Those feisty Coen Brothers are at it again. This time they have given us a film that is a send up of the early 1950s in Hollywood, at the height of the Communist scare.
Like most of their films, there is a zany component, an off-kilter recreation of an ugly piece of American history.
Though fictional, some of the characters are spoofing actual Hollywood celebs of their day. For example, Scarlett Johansson plays an Esther Williams' clone - a swimming sweetheart with a broad Brooklyn accent and a penchant for indiscriminate love play.
George Clooney does a comic turn as Baird Whitlock, the suave leading man of his day. Turns out Mr. Whitlock is none too swift in the brains department, as we Texans would say. But, boy, can he turn out a performance when properly motivated...
Alden Ehrenreich plays the popular cowboy star of his day, complete with riding and roping tricks, and cowboy songs. The fun comes when he is cast in a drawing-room drama with actors using English accents. I laughed like a fool. But our cowboy turns out to be a hero off the screen as well. (I think we'll see more of this talented young actor.)
Ralph Fiennes plays the conflicted (in many ways) director who is forced to use the cowboy in his drama, complete with British accents.
Jonah Hill plays straight man as the studio's go-to guy for solving difficult situations that could ruin the career of a star or a valuable director. Depending on your point of view, he ends up either the happiest or saddest man of the story...
Channing Tatum does a surprising job as a song and dance man in a big production number complete with acrobatic moves and tap shoes. I didn't know he had it in him! But his character has more depth as the plot progresses. Still all of his scenes, even the ones in which he's not being a movie star, are shot like scenes in a film of that era...if that doesn't make sense just see the film. You'll understand. I LOVED the shot of him silhouetted in the moonlight holding his little dog.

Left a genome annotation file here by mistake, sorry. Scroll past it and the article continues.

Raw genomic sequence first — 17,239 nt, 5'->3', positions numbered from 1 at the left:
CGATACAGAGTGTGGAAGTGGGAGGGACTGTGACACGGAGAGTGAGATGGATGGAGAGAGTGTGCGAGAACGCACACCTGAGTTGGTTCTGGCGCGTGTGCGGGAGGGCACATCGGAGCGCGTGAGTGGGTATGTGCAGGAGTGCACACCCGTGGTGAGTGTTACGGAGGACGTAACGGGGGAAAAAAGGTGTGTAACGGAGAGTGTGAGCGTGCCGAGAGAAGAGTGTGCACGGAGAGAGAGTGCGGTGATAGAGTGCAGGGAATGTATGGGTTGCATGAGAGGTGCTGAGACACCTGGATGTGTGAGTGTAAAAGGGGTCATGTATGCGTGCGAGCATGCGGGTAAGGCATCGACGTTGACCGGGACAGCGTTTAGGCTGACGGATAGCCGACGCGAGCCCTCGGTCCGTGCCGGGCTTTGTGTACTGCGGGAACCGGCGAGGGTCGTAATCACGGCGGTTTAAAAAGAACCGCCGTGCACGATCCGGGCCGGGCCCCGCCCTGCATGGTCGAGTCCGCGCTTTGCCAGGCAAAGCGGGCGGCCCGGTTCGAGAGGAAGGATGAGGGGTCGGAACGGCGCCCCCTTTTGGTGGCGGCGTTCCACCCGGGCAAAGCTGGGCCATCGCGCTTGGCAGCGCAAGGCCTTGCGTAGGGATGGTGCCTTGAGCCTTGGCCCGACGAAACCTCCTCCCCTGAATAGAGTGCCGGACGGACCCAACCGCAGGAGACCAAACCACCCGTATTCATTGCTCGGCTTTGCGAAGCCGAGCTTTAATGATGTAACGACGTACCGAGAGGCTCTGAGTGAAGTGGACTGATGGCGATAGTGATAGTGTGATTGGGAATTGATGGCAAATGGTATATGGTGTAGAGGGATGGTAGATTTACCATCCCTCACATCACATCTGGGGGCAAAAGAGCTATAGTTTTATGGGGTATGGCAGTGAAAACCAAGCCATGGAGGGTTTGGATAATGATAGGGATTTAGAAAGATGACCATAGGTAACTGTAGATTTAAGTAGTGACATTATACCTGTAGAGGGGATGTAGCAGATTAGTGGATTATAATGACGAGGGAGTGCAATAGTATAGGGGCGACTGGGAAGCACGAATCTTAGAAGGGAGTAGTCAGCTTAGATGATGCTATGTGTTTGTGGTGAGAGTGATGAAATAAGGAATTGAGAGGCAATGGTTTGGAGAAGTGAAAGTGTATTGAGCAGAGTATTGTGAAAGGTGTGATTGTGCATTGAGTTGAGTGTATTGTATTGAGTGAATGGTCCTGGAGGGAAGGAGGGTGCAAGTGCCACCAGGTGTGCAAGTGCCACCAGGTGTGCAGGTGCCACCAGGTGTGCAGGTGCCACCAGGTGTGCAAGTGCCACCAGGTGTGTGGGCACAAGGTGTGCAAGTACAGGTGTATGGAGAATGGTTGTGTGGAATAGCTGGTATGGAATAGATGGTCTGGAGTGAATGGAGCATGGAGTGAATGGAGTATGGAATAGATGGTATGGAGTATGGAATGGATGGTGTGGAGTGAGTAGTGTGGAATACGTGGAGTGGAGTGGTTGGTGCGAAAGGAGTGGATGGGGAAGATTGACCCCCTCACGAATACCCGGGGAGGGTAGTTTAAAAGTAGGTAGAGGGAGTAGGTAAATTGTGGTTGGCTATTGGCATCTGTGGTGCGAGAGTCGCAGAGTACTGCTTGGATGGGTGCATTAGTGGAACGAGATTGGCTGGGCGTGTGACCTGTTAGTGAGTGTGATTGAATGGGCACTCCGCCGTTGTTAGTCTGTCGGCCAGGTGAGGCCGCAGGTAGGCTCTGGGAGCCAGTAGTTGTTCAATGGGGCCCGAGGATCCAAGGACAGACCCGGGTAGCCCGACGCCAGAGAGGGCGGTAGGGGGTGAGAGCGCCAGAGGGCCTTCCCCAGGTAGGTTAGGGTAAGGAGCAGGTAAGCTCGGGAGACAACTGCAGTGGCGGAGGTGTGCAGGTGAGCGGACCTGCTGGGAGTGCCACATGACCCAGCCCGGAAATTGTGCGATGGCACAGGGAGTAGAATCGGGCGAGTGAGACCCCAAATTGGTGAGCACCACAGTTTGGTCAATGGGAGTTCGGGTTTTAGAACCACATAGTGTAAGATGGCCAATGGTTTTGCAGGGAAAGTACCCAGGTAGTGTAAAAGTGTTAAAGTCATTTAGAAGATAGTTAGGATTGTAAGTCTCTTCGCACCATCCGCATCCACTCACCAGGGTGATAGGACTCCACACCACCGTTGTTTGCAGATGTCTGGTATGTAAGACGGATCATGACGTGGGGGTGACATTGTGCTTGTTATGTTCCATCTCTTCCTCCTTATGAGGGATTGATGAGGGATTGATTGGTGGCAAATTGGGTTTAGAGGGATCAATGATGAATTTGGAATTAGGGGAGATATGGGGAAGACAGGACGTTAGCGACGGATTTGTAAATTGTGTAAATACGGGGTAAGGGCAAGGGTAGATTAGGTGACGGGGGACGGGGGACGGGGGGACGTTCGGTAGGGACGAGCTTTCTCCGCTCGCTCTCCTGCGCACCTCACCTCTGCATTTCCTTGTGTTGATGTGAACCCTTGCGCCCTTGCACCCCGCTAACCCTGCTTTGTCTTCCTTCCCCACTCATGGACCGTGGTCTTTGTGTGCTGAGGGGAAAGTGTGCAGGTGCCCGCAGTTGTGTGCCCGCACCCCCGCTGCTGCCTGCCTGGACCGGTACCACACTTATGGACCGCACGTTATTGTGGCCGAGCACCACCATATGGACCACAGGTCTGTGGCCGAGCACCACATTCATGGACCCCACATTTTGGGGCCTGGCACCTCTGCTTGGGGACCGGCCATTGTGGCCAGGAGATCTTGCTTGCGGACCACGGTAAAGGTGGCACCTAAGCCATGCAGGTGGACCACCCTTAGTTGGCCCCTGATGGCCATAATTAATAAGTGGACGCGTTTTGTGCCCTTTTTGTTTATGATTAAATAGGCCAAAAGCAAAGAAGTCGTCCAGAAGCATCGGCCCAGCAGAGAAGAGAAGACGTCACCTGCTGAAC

Oh yes, I loved the dog...
Tilda Swinton does a classic turn as battling twin gossip columnists, Thora and Thessaly.
And what would a Coen brothers film be without Frances McDormand? Look for her in a hysterical bit as a distracted, cigarette smoking, film editor, ensconced in her dark little office late at night when the studio head comes to visit her. I'm not sure, but I think a case could be made that one bit in this film eclipses her, "Nope, I'm goooonnna baaaarrrff" moment in Fargo. She is always a delight.
Wayne Knight (Newman of Seinfield) does a great "Lurking Extra #1" - I'm not kidding that's his character name in the credits. He's a hoot with his nervous tics and comic timing.
Robert Picardo of Star Trek Voyager fame does a great job as a Rabbi brought in with other clergy leaders by the head of the studio to give the all-clear to their production of the story of the Crucifixion of Christ, which they called Hail Caesar.
And speaking of the studio head, Josh Brolin does a wonderful job as Eddie Mannix, the hard drinking, trying-to-quit-smoking, stressed head of the studio. The movie really belongs to him as he moves through the action trying to solve problems at the studio, not the least of which is the kidnapping of his biggest star, Baird Whitlock...
The latter event ends in a bizarre way only the Coen brothers could conceive.
I have to tell you, I laughed like a lunatic in this one. It is a pluperfect hoot. Not a minute of it is serious, even when Lawrence Laurent (Fiennes) is attempting to direct his drama.
The audience in the movie theater was not huge, but I saw it at a time when most people would be at work. The age of the patrons skewed older, retirees, yep, like me. There were a lot of us laughing, but some of the people in the audience clearly didn't get the joke. That's okay, I understand. Satire isn't always readily evident to those whose minds don't bend that way.
Hail Caesar is another gem from this talented team of brothers. It's a great way to forget about your problems and suspend your disbelief for a couple of hours.
Check it out...my next review will be Pride + Prejudice + Zombies which also opened today in general distribution.
Until next time...